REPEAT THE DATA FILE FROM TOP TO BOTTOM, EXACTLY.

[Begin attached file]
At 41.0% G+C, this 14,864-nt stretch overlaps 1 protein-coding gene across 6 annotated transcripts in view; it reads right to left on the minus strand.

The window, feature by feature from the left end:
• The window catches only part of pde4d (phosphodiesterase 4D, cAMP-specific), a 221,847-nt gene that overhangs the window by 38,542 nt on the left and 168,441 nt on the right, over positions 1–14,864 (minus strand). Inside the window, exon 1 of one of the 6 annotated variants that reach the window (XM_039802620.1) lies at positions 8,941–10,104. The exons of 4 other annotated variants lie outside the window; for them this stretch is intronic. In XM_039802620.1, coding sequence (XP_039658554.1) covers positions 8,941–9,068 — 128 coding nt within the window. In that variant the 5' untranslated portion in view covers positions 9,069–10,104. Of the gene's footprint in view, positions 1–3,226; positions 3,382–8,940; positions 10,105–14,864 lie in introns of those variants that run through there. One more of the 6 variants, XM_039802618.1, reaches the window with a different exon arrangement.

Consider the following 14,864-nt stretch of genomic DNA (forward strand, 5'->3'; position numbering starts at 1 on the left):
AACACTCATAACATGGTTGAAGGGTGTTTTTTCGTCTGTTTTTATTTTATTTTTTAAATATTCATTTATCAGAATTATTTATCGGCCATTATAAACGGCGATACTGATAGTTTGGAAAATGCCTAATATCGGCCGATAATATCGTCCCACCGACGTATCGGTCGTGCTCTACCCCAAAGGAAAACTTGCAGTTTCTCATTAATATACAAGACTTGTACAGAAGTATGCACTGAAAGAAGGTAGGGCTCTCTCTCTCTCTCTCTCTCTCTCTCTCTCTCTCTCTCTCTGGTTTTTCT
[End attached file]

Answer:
At 41.0% G+C, this 14,864-nt stretch overlaps 1 protein-coding gene across 6 annotated transcripts in view; it reads right to left on the minus strand.

The window, feature by feature from the left end:
• The window catches only part of pde4d (phosphodiesterase 4D, cAMP-specific), a 221,847-nt gene that overhangs the window by 38,542 nt on the left and 168,441 nt on the right, over positions 1–14,864 (minus strand). Inside the window, exon 1 of one of the 6 annotated variants that reach the window (XM_039802620.1) lies at positions 8,941–10,104. The exons of 4 other annotated variants lie outside the window; for them this stretch is intronic. In XM_039802620.1, coding sequence (XP_039658554.1) covers positions 8,941–9,068 — 128 coding nt within the window. In that variant the 5' untranslated portion in view covers positions 9,069–10,104. Of the gene's footprint in view, positions 1–3,226; positions 3,382–8,940; positions 10,105–14,864 lie in introns of those variants that run through there. One more of the 6 variants, XM_039802618.1, reaches the window with a different exon arrangement.

Consider the following 14,864-nt stretch of genomic DNA (forward strand, 5'->3'; position numbering starts at 1 on the left):
AACACTCATAACATGGTTGAAGGGTGTTTTTTCGTCTGTTTTTATTTTATTTTTTAAATATTCATTTATCAGAATTATTTATCGGCCATTATAAACGGCGATACTGATAGTTTGGAAAATGCCTAATATCGGCCGATAATATCGTCCCACCGACGTATCGGTCGTGCTCTACCCCAAAGGAAAACTTGCAGTTTCTCATTAATATACAAGACTTGTACAGAAGTATGCACTGAAAGAAGGTAGGGCTCTCTCTCTCTCTCTCTCTCTCTCTCTCTCTCTCTCTCTCTGGTTTTTCT